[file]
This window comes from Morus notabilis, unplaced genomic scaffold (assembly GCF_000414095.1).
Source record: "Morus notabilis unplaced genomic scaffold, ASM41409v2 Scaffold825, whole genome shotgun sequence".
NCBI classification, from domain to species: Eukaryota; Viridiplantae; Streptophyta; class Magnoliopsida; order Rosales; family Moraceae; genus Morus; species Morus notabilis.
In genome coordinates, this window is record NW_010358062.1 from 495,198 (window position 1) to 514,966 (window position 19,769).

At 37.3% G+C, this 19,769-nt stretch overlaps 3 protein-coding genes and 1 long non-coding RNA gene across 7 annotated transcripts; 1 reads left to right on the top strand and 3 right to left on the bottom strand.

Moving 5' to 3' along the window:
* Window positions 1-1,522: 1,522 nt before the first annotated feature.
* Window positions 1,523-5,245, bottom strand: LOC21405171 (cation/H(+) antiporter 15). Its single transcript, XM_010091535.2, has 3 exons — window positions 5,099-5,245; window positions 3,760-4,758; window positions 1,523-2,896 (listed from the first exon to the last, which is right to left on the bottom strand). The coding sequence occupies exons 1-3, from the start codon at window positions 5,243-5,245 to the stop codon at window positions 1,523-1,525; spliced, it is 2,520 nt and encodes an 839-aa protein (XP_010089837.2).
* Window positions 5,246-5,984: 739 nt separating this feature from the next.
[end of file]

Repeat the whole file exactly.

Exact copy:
This window comes from Morus notabilis, unplaced genomic scaffold (assembly GCF_000414095.1).
Source record: "Morus notabilis unplaced genomic scaffold, ASM41409v2 Scaffold825, whole genome shotgun sequence".
NCBI classification, from domain to species: Eukaryota; Viridiplantae; Streptophyta; class Magnoliopsida; order Rosales; family Moraceae; genus Morus; species Morus notabilis.
In genome coordinates, this window is record NW_010358062.1 from 495,198 (window position 1) to 514,966 (window position 19,769).

At 37.3% G+C, this 19,769-nt stretch overlaps 3 protein-coding genes and 1 long non-coding RNA gene across 7 annotated transcripts; 1 reads left to right on the top strand and 3 right to left on the bottom strand.

Moving 5' to 3' along the window:
* Window positions 1-1,522: 1,522 nt before the first annotated feature.
* Window positions 1,523-5,245, bottom strand: LOC21405171 (cation/H(+) antiporter 15). Its single transcript, XM_010091535.2, has 3 exons — window positions 5,099-5,245; window positions 3,760-4,758; window positions 1,523-2,896 (listed from the first exon to the last, which is right to left on the bottom strand). The coding sequence occupies exons 1-3, from the start codon at window positions 5,243-5,245 to the stop codon at window positions 1,523-1,525; spliced, it is 2,520 nt and encodes an 839-aa protein (XP_010089837.2).
* Window positions 5,246-5,984: 739 nt separating this feature from the next.